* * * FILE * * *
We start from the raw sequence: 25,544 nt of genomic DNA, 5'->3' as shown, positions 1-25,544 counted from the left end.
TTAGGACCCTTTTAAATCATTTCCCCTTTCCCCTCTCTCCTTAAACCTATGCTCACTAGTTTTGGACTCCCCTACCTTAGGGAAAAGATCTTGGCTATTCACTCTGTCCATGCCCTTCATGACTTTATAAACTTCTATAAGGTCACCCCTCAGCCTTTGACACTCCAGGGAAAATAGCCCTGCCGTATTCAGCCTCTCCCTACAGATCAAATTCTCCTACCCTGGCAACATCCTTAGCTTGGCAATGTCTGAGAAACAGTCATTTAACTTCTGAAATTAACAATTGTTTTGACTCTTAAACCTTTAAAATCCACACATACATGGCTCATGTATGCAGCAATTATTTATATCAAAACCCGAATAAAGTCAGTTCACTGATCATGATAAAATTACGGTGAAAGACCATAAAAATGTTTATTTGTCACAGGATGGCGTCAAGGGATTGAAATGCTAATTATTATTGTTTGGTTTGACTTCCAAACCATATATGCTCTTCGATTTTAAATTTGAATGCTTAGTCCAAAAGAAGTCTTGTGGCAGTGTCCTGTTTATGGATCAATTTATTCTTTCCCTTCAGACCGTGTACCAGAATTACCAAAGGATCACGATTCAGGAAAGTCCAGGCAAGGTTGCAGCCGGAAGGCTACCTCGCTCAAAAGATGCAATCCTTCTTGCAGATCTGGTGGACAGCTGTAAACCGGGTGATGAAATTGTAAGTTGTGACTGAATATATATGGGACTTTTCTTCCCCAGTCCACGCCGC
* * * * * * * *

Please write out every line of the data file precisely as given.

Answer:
We start from the raw sequence: 25,544 nt of genomic DNA, 5'->3' as shown, positions 1-25,544 counted from the left end.
TTAGGACCCTTTTAAATCATTTCCCCTTTCCCCTCTCTCCTTAAACCTATGCTCACTAGTTTTGGACTCCCCTACCTTAGGGAAAAGATCTTGGCTATTCACTCTGTCCATGCCCTTCATGACTTTATAAACTTCTATAAGGTCACCCCTCAGCCTTTGACACTCCAGGGAAAATAGCCCTGCCGTATTCAGCCTCTCCCTACAGATCAAATTCTCCTACCCTGGCAACATCCTTAGCTTGGCAATGTCTGAGAAACAGTCATTTAACTTCTGAAATTAACAATTGTTTTGACTCTTAAACCTTTAAAATCCACACATACATGGCTCATGTATGCAGCAATTATTTATATCAAAACCCGAATAAAGTCAGTTCACTGATCATGATAAAATTACGGTGAAAGACCATAAAAATGTTTATTTGTCACAGGATGGCGTCAAGGGATTGAAATGCTAATTATTATTGTTTGGTTTGACTTCCAAACCATATATGCTCTTCGATTTTAAATTTGAATGCTTAGTCCAAAAGAAGTCTTGTGGCAGTGTCCTGTTTATGGATCAATTTATTCTTTCCCTTCAGACCGTGTACCAGAATTACCAAAGGATCACGATTCAGGAAAGTCCAGGCAAGGTTGCAGCCGGAAGGCTACCTCGCTCAAAAGATGCAATCCTTCTTGCAGATCTGGTGGACAGCTGTAAACCGGGTGATGAAATTGTAAGTTGTGACTGAATATATATGGGACTTTTCTTCCCCAGTCCACGCCGC